Friday, April 08, 2011
Eastern Ontario Health Unit
Free screening tests can help catch colorectal cancer early
Colorectal cancer (also known as colon cancer) is the second leading cause of cancer deaths in Ontario. Because there are no physical signs or symptoms during the early stages of colorectal cancer, people are often unaware that they have it until the later stages when it is more difficult to treat. Fortunately, free screening tests are available that can help catch colorectal cancer early.
Most colorectal cancers start in the cells that line the inside of the colon and the rectum, which develop slowly into growths called polyps. These polyps can bleed into the colon or rectum, but it may not be obvious to the eye in the early stages of the cancer. As the cancer progresses, symptoms may become more apparent, including:
- abdominal discomfort (bloating, cramps, fullness)
- a change in bowel habits
- blood in the stool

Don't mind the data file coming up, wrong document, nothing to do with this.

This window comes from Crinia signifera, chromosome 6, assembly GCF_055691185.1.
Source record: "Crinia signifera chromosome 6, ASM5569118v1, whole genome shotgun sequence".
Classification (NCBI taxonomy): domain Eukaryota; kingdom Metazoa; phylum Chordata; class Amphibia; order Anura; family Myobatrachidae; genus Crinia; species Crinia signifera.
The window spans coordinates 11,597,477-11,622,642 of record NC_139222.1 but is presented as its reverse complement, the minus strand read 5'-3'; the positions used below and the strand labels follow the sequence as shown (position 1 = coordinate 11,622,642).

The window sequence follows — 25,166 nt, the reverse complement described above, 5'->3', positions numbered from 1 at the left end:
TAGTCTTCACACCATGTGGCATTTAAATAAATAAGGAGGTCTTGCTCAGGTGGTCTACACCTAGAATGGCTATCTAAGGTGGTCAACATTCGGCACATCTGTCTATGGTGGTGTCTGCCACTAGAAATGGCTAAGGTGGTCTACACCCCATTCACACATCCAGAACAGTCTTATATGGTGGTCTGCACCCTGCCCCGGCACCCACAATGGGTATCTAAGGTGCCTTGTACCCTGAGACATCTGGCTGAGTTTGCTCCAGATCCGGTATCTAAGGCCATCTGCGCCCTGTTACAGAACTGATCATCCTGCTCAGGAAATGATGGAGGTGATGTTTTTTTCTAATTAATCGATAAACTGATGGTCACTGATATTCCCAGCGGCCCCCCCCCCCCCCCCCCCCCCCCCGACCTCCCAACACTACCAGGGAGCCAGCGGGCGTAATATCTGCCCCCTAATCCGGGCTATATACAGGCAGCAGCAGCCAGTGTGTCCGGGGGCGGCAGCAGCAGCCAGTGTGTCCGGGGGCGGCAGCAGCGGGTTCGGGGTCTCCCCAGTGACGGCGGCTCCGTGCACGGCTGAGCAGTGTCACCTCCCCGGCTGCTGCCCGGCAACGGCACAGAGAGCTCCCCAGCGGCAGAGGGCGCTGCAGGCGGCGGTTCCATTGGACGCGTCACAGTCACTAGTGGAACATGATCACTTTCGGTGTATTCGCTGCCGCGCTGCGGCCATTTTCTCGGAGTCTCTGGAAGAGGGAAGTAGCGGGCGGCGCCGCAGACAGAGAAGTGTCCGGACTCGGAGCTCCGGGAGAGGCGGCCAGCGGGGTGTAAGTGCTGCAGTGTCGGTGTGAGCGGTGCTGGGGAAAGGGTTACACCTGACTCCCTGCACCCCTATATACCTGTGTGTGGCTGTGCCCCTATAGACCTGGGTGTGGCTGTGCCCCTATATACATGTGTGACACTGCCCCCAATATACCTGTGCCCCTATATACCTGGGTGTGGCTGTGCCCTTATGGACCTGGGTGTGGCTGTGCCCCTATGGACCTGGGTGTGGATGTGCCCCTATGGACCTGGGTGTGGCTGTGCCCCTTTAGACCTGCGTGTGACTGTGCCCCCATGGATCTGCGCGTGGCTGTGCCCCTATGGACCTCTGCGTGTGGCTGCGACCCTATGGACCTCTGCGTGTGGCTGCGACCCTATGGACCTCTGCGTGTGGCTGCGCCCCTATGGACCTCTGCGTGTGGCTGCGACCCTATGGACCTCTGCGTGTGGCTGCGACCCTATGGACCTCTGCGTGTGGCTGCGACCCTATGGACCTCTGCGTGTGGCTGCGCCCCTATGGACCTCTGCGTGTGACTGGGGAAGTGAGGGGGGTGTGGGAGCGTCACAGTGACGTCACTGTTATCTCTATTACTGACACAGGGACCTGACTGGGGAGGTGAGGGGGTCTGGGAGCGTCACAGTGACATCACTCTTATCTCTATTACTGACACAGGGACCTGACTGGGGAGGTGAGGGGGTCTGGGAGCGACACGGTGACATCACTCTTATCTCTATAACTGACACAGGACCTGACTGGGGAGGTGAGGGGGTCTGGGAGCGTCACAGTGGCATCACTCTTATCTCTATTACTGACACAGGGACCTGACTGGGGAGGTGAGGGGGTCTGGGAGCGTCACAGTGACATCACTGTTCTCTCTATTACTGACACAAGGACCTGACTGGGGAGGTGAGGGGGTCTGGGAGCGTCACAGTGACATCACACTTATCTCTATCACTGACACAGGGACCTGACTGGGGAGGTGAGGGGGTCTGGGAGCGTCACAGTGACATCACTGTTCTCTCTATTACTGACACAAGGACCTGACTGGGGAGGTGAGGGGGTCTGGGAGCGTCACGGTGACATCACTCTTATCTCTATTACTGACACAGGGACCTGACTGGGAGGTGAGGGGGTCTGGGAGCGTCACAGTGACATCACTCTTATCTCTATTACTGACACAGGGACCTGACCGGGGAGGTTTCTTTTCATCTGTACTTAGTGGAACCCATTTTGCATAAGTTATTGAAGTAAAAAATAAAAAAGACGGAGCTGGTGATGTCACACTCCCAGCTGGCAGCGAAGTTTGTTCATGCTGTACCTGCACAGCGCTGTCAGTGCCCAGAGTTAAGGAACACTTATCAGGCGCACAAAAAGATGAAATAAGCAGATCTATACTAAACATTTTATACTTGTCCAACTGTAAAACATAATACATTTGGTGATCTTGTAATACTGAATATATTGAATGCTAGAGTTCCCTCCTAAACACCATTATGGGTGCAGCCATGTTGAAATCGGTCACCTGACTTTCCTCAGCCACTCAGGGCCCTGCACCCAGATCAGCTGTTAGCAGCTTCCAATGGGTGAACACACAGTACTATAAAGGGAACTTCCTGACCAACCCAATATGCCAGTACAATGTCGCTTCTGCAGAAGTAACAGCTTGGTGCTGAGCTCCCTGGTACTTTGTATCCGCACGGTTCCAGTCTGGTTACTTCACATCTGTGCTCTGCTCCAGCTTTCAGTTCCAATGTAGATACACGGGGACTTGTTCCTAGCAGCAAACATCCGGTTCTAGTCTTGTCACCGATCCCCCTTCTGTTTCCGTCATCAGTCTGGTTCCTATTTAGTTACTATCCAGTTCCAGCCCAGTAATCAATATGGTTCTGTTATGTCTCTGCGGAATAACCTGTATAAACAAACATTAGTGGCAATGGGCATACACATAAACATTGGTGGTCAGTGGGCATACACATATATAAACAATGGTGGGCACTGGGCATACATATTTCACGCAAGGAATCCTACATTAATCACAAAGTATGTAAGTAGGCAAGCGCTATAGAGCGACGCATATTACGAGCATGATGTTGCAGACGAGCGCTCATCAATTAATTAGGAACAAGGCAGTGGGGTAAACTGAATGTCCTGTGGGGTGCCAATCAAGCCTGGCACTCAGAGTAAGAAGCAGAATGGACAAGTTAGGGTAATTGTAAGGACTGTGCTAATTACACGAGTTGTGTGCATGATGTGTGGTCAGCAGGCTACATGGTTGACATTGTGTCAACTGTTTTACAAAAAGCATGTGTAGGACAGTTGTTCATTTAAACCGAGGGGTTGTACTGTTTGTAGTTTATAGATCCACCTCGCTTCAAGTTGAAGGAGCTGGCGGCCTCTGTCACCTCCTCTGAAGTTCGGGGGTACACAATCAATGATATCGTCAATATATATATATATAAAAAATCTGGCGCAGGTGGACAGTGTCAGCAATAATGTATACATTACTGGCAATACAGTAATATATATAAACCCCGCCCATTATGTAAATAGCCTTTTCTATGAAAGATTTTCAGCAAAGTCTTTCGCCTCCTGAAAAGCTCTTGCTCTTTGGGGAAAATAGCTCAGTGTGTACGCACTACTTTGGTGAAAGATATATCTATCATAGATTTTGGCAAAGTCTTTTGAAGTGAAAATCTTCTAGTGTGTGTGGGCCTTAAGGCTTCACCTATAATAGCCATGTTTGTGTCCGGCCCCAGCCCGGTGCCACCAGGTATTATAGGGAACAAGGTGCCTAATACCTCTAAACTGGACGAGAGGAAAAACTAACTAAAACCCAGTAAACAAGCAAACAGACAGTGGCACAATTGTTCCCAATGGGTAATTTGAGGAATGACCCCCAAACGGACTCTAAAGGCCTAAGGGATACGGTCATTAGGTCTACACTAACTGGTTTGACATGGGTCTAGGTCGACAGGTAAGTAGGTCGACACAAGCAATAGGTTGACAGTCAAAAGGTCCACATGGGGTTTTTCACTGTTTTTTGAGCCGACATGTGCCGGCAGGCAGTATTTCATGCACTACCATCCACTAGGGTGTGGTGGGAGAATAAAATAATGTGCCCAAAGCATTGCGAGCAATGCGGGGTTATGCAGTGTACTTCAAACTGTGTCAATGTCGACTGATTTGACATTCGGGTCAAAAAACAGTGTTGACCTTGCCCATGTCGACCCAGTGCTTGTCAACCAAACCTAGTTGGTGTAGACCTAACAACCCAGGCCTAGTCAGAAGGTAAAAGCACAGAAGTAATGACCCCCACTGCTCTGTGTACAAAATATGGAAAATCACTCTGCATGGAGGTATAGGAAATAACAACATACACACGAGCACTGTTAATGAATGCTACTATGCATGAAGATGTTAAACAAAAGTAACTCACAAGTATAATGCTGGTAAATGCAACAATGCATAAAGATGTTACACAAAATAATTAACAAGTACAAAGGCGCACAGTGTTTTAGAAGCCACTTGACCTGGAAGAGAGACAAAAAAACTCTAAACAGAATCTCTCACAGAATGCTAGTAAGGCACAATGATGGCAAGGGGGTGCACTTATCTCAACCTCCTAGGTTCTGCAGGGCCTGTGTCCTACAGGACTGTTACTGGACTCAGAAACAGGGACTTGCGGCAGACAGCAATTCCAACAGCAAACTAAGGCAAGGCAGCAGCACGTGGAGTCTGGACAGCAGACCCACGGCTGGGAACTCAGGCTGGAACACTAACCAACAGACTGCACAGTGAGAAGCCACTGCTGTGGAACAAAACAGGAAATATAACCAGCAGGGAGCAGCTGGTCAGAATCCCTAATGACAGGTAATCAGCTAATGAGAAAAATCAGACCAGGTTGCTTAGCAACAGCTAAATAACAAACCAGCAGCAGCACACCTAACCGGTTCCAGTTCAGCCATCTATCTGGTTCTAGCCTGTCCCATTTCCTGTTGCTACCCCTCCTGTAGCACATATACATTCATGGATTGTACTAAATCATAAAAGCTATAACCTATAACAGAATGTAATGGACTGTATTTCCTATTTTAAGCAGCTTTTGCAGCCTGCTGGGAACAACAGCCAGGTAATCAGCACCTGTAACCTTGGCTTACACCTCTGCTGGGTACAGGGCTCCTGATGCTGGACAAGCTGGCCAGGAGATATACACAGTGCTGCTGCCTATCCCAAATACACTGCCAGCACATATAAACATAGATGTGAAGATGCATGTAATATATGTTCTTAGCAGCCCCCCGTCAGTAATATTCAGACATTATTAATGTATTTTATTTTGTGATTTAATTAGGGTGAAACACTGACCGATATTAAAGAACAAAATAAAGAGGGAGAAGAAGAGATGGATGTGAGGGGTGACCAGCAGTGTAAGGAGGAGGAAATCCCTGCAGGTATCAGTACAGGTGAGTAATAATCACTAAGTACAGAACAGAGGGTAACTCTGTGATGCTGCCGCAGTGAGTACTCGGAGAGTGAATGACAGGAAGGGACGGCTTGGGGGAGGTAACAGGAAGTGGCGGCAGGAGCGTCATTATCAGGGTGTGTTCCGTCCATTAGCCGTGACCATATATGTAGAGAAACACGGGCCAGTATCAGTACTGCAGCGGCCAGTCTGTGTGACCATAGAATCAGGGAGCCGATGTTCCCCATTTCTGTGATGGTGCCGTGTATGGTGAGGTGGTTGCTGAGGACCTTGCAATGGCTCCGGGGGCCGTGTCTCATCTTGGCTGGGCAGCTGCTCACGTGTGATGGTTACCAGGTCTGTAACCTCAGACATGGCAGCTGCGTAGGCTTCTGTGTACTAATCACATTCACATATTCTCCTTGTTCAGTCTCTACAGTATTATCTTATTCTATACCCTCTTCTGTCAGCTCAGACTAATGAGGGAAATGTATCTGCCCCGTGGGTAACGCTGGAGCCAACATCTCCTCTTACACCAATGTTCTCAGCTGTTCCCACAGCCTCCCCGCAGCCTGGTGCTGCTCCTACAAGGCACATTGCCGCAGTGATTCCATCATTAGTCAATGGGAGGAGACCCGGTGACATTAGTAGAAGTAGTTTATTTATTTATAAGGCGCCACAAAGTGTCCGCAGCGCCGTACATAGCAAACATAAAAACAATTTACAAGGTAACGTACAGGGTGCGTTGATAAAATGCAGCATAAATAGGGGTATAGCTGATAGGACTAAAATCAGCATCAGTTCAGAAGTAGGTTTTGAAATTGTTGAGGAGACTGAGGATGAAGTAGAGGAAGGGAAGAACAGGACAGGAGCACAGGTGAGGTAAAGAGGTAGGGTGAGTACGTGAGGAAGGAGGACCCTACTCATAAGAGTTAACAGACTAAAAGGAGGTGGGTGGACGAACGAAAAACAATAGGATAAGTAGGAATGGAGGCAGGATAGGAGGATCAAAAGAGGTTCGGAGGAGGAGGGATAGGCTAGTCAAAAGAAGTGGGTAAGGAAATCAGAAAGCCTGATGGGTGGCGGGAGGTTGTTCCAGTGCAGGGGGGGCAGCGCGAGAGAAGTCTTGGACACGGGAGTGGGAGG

- stools that are narrower than usual
- an urgent need to have a bowel movement
If you experience any of these symptoms, be sure to speak to your doctor.
Screening tests can catch colorectal cancer early
There is good news. If colorectal cancer is detected early through regular screening, there’s a 90% chance of curing it. Screening tests such as the Fecal Occult Blood Test (FOBT) can help find colorectal cancer in its earliest stages before symptoms even develop. The FOBT is a simple at-home test, and is available for free through healthcare providers. People who are 50 or older should have an FOBT at least every two years.
Another type of screening is the colonoscopy. A colonoscopy is an examination of the lining of the rectum and colon using a long flexible tube with a camera on the end. Doctors may recommend a colonoscopy for people who are at increased risk (for example, if they have a close family member who has had colorectal cancer) or for those who have a positive FOBT result.
Find out more about colorectal cancer and screening by visiting http://www.coloncancercheck.ca. To learn more about cancer prevention, click here.
Source: Cancer Care Ontario